Asthma is a chronic lung disease characterized by airway obstruction, inflammation, and hyperresponsiveness . Identifying and avoiding asthma "triggers" is essential in preventing asthma flare-ups. Although "triggers" are often thought of as airborne agents that can bring on an attack, there are a variety of exposures that can cause or exacerbate symptoms, including the following categories of stimuli :
- Inhaled allergens
- Respiratory infections
- Inhaled respiratory irritants (including tobacco smoke and cold dry air)
- Hormonal fluctuations
- Physical activity
- Emotional state (eg, anxiety, sudden upsets)
It is recommended that clinicians assess patients for a range of factors that can make asthma worse, including inhalant allergens, tobacco smoke, indoor/outdoor pollutants and irritants, workplace exposures, gastroesophageal reflux and other comorbidities, rhinosinusitis, sulfite sensitivity, and medication intolerances . Such assessment should take into account the amount of exposure, the patient's sensitivity to allergens encountered, and the clinical significance of the exposure/sensitivity in the context of the person's medical history . Exposures at home, daycare, school, work, and regular leisure sites should be reviewed. Questions about work environment are particularly important, as industrial or occupational exposures are responsible for up to 15 percent of cases of adult asthma [2,3].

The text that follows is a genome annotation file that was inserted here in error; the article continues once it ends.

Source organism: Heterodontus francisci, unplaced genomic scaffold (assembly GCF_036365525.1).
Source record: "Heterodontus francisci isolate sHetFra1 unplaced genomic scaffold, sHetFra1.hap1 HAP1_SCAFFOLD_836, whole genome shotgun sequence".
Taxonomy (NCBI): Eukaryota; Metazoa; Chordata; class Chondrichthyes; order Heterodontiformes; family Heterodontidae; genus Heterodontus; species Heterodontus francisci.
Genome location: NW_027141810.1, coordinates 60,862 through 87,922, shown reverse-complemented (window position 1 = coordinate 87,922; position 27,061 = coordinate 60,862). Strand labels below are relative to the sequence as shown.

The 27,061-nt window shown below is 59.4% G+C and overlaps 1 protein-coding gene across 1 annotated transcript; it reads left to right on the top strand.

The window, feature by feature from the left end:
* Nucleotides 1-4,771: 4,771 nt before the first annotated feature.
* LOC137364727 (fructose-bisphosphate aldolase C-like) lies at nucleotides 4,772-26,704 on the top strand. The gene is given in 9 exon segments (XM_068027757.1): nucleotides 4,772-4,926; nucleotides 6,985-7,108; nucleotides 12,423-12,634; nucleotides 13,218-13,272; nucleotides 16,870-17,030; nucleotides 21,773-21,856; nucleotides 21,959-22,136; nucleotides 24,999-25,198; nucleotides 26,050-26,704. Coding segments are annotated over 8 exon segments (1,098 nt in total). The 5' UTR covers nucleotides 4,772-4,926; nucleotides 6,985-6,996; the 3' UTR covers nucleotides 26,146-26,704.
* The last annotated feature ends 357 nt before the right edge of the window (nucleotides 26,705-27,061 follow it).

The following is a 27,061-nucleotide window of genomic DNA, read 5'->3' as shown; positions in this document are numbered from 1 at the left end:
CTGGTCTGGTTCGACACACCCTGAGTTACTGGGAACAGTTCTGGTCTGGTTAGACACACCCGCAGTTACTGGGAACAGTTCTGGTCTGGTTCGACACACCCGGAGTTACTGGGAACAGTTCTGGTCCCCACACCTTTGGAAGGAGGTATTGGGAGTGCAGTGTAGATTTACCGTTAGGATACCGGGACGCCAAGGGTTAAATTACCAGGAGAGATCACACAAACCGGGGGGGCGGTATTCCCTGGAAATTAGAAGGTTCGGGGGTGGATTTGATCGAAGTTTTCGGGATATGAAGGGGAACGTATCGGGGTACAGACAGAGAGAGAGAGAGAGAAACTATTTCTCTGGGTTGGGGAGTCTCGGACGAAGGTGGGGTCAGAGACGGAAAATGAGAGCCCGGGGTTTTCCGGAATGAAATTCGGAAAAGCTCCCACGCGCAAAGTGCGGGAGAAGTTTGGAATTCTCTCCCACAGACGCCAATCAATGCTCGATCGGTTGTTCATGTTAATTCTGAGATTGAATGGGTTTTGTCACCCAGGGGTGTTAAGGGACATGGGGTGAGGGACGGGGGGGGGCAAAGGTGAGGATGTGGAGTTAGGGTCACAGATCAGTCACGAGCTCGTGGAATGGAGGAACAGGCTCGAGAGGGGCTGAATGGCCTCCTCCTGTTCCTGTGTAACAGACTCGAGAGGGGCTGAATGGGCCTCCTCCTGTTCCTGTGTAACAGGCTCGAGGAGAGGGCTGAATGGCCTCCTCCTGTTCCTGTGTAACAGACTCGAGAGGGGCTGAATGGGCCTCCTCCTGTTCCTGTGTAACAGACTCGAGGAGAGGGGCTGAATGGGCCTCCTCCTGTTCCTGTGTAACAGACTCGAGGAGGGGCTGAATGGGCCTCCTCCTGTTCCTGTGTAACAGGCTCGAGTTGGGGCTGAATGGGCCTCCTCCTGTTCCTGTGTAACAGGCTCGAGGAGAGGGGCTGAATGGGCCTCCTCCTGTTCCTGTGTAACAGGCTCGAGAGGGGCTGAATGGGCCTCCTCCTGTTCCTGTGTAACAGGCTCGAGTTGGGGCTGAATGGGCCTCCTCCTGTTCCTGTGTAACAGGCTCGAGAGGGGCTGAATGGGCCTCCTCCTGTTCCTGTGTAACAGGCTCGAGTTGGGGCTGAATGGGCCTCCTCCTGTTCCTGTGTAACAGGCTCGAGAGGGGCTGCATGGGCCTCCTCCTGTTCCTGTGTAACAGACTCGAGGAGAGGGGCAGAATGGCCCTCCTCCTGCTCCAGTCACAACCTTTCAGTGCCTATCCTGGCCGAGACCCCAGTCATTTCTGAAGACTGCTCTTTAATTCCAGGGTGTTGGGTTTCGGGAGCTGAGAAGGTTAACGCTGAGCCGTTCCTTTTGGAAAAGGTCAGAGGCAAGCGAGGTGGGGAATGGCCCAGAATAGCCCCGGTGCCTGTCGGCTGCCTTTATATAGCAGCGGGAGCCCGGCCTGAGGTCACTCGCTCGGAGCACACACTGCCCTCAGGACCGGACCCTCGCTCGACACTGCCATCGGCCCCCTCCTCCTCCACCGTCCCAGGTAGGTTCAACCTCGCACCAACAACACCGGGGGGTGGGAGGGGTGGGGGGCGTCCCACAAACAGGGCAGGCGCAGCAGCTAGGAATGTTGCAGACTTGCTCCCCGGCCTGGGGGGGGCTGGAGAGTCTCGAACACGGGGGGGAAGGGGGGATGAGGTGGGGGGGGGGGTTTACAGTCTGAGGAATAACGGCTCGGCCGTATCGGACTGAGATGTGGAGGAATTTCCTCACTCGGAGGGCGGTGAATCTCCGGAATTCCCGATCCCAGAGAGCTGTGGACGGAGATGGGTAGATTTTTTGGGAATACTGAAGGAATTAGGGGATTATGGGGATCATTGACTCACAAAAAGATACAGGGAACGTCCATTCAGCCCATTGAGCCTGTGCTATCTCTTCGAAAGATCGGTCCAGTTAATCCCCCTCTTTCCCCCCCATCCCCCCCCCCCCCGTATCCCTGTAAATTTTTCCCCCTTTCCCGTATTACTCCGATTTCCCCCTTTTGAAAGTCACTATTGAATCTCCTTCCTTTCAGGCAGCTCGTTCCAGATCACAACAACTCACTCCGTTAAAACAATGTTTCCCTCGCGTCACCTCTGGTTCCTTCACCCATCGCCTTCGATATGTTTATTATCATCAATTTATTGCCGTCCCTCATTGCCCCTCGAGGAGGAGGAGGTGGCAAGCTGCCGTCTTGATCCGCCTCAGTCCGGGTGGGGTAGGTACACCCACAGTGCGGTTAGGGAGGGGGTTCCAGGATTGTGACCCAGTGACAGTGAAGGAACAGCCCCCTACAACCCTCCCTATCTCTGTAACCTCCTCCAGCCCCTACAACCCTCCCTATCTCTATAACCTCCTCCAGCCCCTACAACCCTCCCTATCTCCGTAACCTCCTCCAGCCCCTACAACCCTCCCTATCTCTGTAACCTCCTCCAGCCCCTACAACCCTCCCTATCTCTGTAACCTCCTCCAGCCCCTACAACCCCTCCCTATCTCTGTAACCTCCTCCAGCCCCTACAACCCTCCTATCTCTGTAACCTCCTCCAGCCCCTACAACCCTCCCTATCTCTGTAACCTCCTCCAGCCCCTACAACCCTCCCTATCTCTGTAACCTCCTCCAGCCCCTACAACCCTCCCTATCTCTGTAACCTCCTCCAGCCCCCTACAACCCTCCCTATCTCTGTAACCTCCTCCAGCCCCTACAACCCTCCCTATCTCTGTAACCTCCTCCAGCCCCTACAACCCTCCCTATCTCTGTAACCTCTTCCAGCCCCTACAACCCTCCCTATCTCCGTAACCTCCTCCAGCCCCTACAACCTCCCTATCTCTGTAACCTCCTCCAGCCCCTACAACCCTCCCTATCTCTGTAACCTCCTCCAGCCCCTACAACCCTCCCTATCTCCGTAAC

The recommendations in this topic review are consistent with "The National Asthma Education and Prevention Program: Expert Panel Report 3, Guidelines for the Diagnosis and Management of Asthma – Full Report 2007" . The full text is available at the website of the National Heart, Lung, and Blood Institute . This document provides a set of questions that can be used to determine which triggers and environmental factors contribute to a patient's asthma (table 1).
After the patient has identified those elements that trigger his or her breathing problems, a plan can be devised to enable the patient to reduce the exposure.